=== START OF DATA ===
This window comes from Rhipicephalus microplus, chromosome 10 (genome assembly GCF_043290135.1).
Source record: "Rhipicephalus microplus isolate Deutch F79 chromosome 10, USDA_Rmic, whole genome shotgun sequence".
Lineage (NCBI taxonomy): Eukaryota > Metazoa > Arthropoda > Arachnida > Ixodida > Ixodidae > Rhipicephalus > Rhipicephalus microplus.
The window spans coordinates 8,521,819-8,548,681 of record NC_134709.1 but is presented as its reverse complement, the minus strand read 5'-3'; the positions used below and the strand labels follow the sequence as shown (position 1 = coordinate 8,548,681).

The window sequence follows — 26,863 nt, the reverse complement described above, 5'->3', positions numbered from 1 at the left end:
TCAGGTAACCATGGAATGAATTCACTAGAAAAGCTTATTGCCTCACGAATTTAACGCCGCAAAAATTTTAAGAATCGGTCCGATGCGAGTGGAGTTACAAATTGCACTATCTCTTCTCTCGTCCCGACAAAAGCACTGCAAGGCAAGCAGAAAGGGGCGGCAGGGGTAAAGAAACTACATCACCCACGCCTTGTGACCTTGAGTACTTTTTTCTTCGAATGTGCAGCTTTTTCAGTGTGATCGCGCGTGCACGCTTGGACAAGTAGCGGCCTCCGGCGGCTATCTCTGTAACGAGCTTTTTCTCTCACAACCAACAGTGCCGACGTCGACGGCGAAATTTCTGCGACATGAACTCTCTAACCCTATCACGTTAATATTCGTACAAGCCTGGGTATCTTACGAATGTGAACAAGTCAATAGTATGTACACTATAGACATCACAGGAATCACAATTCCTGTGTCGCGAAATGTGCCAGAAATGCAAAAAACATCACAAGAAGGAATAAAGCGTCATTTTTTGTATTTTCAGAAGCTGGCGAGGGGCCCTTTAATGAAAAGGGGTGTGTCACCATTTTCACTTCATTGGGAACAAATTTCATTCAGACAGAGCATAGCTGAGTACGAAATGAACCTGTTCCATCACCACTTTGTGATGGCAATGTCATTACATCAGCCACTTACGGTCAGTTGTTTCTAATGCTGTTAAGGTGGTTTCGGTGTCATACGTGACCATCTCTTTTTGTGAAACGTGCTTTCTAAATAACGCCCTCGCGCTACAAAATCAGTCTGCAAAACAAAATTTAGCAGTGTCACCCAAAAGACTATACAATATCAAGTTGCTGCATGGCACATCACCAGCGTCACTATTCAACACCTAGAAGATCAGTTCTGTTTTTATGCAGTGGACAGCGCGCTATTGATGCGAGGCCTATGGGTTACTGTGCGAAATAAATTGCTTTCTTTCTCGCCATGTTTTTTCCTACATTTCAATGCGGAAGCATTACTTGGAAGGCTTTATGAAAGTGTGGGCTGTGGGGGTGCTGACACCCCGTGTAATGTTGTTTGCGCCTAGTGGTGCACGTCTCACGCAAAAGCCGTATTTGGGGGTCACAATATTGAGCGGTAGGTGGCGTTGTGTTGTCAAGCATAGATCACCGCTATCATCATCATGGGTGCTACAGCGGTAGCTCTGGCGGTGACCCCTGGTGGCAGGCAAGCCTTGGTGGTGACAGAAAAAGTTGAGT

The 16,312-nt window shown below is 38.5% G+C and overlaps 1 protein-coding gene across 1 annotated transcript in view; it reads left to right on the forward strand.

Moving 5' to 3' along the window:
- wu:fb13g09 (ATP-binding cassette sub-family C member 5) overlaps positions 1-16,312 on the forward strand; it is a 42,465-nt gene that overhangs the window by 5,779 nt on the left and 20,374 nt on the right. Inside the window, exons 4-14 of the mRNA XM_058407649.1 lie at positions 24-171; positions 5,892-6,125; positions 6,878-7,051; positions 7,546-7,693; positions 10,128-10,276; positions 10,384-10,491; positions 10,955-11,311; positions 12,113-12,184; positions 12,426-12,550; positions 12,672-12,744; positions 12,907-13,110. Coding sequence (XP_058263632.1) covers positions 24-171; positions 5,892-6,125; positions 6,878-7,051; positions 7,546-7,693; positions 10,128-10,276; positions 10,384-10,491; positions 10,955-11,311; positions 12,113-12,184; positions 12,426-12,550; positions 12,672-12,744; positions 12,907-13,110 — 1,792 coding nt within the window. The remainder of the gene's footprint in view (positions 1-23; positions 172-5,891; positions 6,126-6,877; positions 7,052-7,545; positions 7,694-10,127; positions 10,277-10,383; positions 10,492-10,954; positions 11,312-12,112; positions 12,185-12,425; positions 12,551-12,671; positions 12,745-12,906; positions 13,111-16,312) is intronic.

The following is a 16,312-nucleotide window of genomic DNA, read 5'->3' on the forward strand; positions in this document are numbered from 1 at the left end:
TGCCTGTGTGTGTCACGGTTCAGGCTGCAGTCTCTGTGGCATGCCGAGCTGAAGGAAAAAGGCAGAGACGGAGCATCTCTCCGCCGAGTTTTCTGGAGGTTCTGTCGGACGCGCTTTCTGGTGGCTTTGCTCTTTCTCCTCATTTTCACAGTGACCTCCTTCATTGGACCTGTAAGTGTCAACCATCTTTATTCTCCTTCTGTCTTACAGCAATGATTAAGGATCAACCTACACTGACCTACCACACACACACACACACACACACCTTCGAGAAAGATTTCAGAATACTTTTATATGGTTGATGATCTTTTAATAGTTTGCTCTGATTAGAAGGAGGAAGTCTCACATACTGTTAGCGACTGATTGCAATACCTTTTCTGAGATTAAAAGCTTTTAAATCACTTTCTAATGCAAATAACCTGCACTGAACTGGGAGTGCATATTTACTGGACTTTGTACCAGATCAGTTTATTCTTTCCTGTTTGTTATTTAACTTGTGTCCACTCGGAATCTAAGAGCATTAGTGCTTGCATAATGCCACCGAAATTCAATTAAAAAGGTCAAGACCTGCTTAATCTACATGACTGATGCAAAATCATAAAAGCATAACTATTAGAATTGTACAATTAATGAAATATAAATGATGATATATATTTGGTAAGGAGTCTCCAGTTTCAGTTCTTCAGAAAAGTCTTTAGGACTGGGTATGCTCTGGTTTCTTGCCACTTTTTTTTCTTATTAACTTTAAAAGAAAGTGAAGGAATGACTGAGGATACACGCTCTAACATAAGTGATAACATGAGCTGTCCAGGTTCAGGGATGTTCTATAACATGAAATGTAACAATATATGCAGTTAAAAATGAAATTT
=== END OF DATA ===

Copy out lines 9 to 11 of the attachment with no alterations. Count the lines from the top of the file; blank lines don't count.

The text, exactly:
- wu:fb13g09 (ATP-binding cassette sub-family C member 5) overlaps positions 1-16,312 on the forward strand; it is a 42,465-nt gene that overhangs the window by 5,779 nt on the left and 20,374 nt on the right. Inside the window, exons 4-14 of the mRNA XM_058407649.1 lie at positions 24-171; positions 5,892-6,125; positions 6,878-7,051; positions 7,546-7,693; positions 10,128-10,276; positions 10,384-10,491; positions 10,955-11,311; positions 12,113-12,184; positions 12,426-12,550; positions 12,672-12,744; positions 12,907-13,110. Coding sequence (XP_058263632.1) covers positions 24-171; positions 5,892-6,125; positions 6,878-7,051; positions 7,546-7,693; positions 10,128-10,276; positions 10,384-10,491; positions 10,955-11,311; positions 12,113-12,184; positions 12,426-12,550; positions 12,672-12,744; positions 12,907-13,110 — 1,792 coding nt within the window. The remainder of the gene's footprint in view (positions 1-23; positions 172-5,891; positions 6,126-6,877; positions 7,052-7,545; positions 7,694-10,127; positions 10,277-10,383; positions 10,492-10,954; positions 11,312-12,112; positions 12,185-12,425; positions 12,551-12,671; positions 12,745-12,906; positions 13,111-16,312) is intronic.

The following is a 16,312-nucleotide window of genomic DNA, read 5'->3' on the forward strand; positions in this document are numbered from 1 at the left end:
TGCCTGTGTGTGTCACGGTTCAGGCTGCAGTCTCTGTGGCATGCCGAGCTGAAGGAAAAAGGCAGAGACGGAGCATCTCTCCGCCGAGTTTTCTGGAGGTTCTGTCGGACGCGCTTTCTGGTGGCTTTGCTCTTTCTCCTCATTTTCACAGTGACCTCCTTCATTGGACCTGTAAGTGTCAACCATCTTTATTCTCCTTCTGTCTTACAGCAATGATTAAGGATCAACCTACACTGACCTACCACACACACACACACACACACACCTTCGAGAAAGATTTCAGAATACTTTTATATGGTTGATGATCTTTTAATAGTTTGCTCTGATTAGAAGGAGGAAGTCTCACATACTGTTAGCGACTGATTGCAATACCTTTTCTGAGATTAAAAGCTTTTAAATCACTTTCTAATGCAAATAACCTGCACTGAACTGGGAGTGCATATTTACTGGACTTTGTACCAGATCAGTTTATTCTTTCCTGTTTGTTATTTAACTTGTGTCCACTCGGAATCTAAGAGCATTAGTGCTTGCATAATGCCACCGAAATTCAATTAAAAAGGTCAAGACCTGCTTAATCTACATGACTGATGCAAAATCATAAAAGCATAACTATTAGAATTGTACAATTAATGAAATATAAATGATGATATATATTTGGTAAGGAGTCTCCAGTTTCAGTTCTTCAGAAAAGTCTTTAGGACTGGGTATGCTCTGGTTTCTTGCCACTTTTTTTTCTTATTAACTTTAAAAGAAAGTGAAGGAATGACTGAGGATACACGCTCTAACATAAGTGATAACATGAGCTGTCCAGGTTCAGGGATGTTCTATAACATGAAATGTAACAATATATGCAGTTAAAAATGAAATTT